Hong Kong faces a unique long-term challenge due to PRD’s rapid growh. With its population of more than 47 million, PRD’s GDP grew at an annual rate of 21.2 per cent between 1978 and 2007, more than twice the national average. For the period 2008 to 2020, the State Council’s plan for PRD focuses on massive physical infrastructure projects to improve integration among its nine cities, thereby creating the largest megacity-region in the world. This likely comes at the expense of public health initiatives and health care resources, contributing to the PRD’s staggering public health problems and severe barriers in access to health care including:

  1. Unprecedented levels of environmental pollution, which are known to increase hospital admissions for asthma and cardio-respiratory disease as well as mortality from these conditions;
  2. A massive influx (20 million) of migrants, many with associated social problems;
  3. Industrial accidents resulting from dangerous working conditions;
  4. A high incidence of infectious diseases (including AIDS, drug-resistant tuberculosis and malaria), rising chronic disease, a high prevalence of mental problems and maternal and children’s health issues; and
  5. Flagrant inequalities in income which have exacerbated barriers of access to health care. Although access is supposed to change as the new national health insurance legislation is implemented, it looms as an enormous challenge for local experts who have already attributed the labour shortages of 2004 and 2007 to inadequate social insurance cover.

Hong Kong smog levels are already affected by the environmental pollution from PRD. In developing strategies to maintain population health, planners will have to confront the challenges posed by PRD’s rapid growth. In some respects, they may draw useful lessons from the successes and failures of other world cities in wealthy nations.

Lessons from other megacities

Experience from other megacities in wealthy nations, notably New York, London, Paris and Tokyo, is important because they have survived devastating disease epidemics in the past and have established a strong public health infrastructure. All four cities are characterised by significant disparities in income, educational attainment, unemployment rates, housing and environmental conditions among their neighbourhoods. These social determinants of health must be addressed in order to improve population health. In addition, they have important implications for how to target health protection and promotion programmes, and for how to improve emergency preparedness and communication with diverse urban populations. In New York, London and Paris public health leaders have targeted programmes for their poorest residents and for immigrant populations from around the world.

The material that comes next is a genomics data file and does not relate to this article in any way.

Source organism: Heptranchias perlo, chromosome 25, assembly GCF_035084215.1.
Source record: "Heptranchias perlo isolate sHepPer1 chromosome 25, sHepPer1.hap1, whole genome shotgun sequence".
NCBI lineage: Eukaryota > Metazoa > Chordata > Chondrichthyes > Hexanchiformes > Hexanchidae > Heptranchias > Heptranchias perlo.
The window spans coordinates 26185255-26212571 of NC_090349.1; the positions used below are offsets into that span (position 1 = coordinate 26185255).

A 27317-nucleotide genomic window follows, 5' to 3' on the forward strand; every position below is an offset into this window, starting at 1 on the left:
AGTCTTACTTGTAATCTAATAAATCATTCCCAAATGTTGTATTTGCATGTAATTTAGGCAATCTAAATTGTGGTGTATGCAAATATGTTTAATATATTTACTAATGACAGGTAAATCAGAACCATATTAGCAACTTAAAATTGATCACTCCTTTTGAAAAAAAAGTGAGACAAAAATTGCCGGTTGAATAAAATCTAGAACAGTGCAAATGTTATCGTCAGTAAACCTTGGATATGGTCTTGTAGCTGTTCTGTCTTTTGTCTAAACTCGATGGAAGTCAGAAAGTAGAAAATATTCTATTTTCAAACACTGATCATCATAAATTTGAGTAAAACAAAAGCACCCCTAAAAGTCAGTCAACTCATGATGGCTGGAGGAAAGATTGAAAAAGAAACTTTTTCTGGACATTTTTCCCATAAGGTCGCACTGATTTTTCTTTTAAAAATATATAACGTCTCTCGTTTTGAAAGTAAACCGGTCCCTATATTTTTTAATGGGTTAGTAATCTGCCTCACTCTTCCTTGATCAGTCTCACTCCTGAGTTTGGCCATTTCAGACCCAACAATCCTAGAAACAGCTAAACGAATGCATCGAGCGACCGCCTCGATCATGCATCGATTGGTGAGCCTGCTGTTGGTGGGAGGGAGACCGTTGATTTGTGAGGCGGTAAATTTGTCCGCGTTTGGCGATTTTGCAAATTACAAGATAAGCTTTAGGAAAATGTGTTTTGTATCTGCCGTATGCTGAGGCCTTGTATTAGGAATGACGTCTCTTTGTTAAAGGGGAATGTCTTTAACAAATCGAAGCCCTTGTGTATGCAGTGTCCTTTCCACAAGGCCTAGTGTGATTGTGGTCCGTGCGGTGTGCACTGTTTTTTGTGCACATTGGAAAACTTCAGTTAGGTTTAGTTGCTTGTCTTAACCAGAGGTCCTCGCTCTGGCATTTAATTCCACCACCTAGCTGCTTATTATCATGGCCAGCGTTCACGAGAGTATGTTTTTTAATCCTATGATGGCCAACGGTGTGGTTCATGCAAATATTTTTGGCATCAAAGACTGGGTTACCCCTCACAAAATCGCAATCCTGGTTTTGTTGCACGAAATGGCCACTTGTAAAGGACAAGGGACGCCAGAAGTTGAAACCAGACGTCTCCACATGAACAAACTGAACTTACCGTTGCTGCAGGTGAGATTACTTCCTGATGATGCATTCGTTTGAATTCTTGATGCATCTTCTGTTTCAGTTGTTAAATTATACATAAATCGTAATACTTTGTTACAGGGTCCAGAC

New York stands out, though, because it has the largest share of its population not covered under a national system that eliminates financial barriers to health care access. And yet it has one of the most sophisticated disease surveillance systems. Still, there is one convergent trend in public health from which Hong Kong could learn with respect to the experience of New York, Paris and London. Among those cities with the greatest social inequalities, public health leaders have recognised that the city neighbourhood is a critical spatial unit for interventions targeted to those populations at highest risk of disease. New York’s Department of Health and Mental Hygiene has located three satellite offices in the highest-risk areas of the city – Central Harlem, East Brooklyn and the South Bronx. In Paris, the centrally managed politique de ville (policy for cities) has programmed infrastructure investments in those neighbourhoods with the highest rate of unemployment. In London, much attention has been placed, at least at the rhetorical level, on strategies to promote neighbourhood regeneration. Since cities are characterised by spatial inequalities in population and neighbourhood characteristics, this approach is not surprising. What is more, it highlights the potential of cities in the protection and promotion of population health.